Great Horned Owlet #19-0148

Admission Date: 
March 13, 2019
Location of Rescue: 
Chesterfield County
Cause of Admission / Condition: 
Fell out of nest
Patient Status: 
Patient Archive

On March 13, the Wildlife Center admitted hatchling Great Horned Owl #19-0148 from Chesterfield County. The owl was found by Chesterfield County Animal Control after the young bird fell from the nest and was then taken to a nearby veterinary hospital for initial assessment before being transferred to the Wildlife Center for continued care.

Upon arrival at the Center, the veterinary team examined the owlet, who appeared bright, alert, and responsive. Both the physical examination and radiographs were unremarkable; there were no signs of trauma or wounds, and the owlet appeared healthy. The veterinary team started the owlet on anti-inflammatories to treat any possible inflammation that could occur after the bird fell from the nest.

The Center prioritizes reuniting healthy, young animals with wild parents whenever possible. The staff was unsuccessful in locating an appropriate nest to renest owlet #19-0148; the owlet will need to remain in the care of the Wildlife Center until early fall, when the bird will be old enough for release.

Because the owlet is healthy, the Center’s rehabilitation staff will provide daily care of the owlet. The young bird is currently being fed twice a day and is eating on its own. When dropping off and picking up food, the rehabilitation team member remains quiet and wears a mask and hat to prevent the bird from inappropriately imprinting on humans.

It’s best for young raptor patients to be with an adult role model of the same species. The Center’s surrogate Great Horned Owl Papa G’Ho will serve as a surrogate parent for owlet #19-0148 during its stay at the Center. Papa G’Ho and owlet #19-0148 began introductions on March 20. The process begins with both owls being placed in crates facing each other, so that the owlet can visualize Papa G’Ho.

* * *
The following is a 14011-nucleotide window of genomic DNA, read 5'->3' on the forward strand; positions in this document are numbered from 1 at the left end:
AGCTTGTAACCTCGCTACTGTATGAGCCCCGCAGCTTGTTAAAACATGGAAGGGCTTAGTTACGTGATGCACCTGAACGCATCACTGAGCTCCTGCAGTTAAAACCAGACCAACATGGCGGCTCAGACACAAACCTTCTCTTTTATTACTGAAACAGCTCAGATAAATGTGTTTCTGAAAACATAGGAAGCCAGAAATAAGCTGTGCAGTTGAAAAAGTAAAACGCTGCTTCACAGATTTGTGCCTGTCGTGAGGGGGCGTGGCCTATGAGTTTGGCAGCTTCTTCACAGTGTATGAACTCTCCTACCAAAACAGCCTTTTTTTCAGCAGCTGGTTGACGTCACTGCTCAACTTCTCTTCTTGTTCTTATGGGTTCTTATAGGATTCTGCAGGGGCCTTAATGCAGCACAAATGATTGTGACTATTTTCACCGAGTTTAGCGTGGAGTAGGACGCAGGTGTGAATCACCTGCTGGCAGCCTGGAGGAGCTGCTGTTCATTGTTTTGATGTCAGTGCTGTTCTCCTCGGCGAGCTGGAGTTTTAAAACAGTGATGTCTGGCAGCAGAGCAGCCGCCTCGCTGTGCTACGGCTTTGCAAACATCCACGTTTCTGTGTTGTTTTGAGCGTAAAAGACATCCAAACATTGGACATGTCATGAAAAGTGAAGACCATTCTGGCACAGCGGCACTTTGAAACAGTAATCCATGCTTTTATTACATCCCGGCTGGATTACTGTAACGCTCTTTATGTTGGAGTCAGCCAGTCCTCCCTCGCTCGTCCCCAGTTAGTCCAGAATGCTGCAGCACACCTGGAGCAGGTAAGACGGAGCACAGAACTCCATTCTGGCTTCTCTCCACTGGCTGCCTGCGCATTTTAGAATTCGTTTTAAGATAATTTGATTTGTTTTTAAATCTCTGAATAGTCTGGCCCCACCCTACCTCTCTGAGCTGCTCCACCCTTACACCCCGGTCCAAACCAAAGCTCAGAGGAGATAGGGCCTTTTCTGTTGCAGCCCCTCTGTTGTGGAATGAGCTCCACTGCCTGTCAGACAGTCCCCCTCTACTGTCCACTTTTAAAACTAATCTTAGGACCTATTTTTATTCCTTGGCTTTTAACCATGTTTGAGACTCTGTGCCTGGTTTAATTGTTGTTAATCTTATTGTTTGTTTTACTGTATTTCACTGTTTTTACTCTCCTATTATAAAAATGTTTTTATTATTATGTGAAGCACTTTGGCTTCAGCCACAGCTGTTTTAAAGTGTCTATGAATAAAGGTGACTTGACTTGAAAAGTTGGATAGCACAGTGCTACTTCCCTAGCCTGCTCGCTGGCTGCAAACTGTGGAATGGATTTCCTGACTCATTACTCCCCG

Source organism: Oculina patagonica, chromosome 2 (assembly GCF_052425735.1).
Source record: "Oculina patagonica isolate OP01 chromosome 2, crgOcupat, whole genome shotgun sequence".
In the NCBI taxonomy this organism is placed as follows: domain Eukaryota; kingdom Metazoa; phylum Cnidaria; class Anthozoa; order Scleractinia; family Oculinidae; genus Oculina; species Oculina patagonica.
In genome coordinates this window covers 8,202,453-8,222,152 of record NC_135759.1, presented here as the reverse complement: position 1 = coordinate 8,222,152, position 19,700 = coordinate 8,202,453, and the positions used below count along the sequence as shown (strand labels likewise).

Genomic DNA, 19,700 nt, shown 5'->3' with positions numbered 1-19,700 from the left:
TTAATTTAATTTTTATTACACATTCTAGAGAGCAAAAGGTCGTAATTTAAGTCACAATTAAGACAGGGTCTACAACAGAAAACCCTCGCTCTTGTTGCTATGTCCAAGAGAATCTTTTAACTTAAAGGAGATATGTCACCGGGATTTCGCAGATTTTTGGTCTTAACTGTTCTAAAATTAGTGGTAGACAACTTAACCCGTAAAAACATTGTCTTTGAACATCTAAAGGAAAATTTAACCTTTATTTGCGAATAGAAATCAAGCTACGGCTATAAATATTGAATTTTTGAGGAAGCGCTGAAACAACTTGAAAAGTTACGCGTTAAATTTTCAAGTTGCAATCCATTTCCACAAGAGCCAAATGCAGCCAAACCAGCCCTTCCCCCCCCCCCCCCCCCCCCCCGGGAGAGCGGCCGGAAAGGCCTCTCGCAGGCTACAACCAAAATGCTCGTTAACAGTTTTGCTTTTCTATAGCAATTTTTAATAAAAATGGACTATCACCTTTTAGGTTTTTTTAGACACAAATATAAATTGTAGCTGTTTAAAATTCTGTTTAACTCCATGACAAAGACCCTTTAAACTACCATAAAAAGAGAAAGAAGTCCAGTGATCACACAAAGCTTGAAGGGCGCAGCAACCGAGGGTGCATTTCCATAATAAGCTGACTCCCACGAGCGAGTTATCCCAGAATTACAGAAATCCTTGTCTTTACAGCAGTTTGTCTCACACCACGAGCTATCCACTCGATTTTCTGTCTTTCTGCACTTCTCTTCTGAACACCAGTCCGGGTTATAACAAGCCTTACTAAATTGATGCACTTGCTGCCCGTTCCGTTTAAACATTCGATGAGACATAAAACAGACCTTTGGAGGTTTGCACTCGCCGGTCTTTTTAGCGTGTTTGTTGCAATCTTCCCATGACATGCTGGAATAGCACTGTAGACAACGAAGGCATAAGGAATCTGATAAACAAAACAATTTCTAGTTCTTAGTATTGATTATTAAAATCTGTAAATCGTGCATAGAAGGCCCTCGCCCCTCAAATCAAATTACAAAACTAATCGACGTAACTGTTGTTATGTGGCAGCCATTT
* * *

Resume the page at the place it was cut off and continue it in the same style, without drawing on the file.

Once the young bird is old enough to thermoregulate [maintain its own body temperature], the bird will be acclimated to the outside by being moved outside during the day and back inside at night. Once acclimated, both Papa G’Ho and owlet #19-0148 will be moved to an outdoor flight pen where they will remain until the owlet is ready for release.
 

Your donation will help provide veterinary medical care to this injured owl -- and the 3,000 other patients that the Center will admit this year. Thank you! 

Updates

July 2, 2019

On July 1, wildlife rehab intern Kylee went into the A2 flight enclosure to feed and water the Great Horned Owl family – Papa G’Ho and his three owlets. Kylee was horrified to discover that one of the owlets, #19-0148, had been killed in the past day. Based on the remains, the rehabilitation staff believes that it was the work of a raccoon.

Wildlife rehabilitator Kelsey carefully checked the enclosure and found a space where she thinks a raccoon may have entered – it would be a tight squeeze, but it was the only possibility. She caught the rest of the Great Horned Owl family and temporarily moved them for the night to keep them safe. Repairs will be made on the enclosure today.

While it’s startling to think that a Great Horned Owl could be harmed by a raccoon, it’s likely that this juvenile owl just didn’t have the defense skills that it needed. The Center keeps young Great Horned Owls until the fall; though the owls can fly well by summer, they are not old enough to hunt for themselves, and typically rely on their parents for food and protection throughout the summer.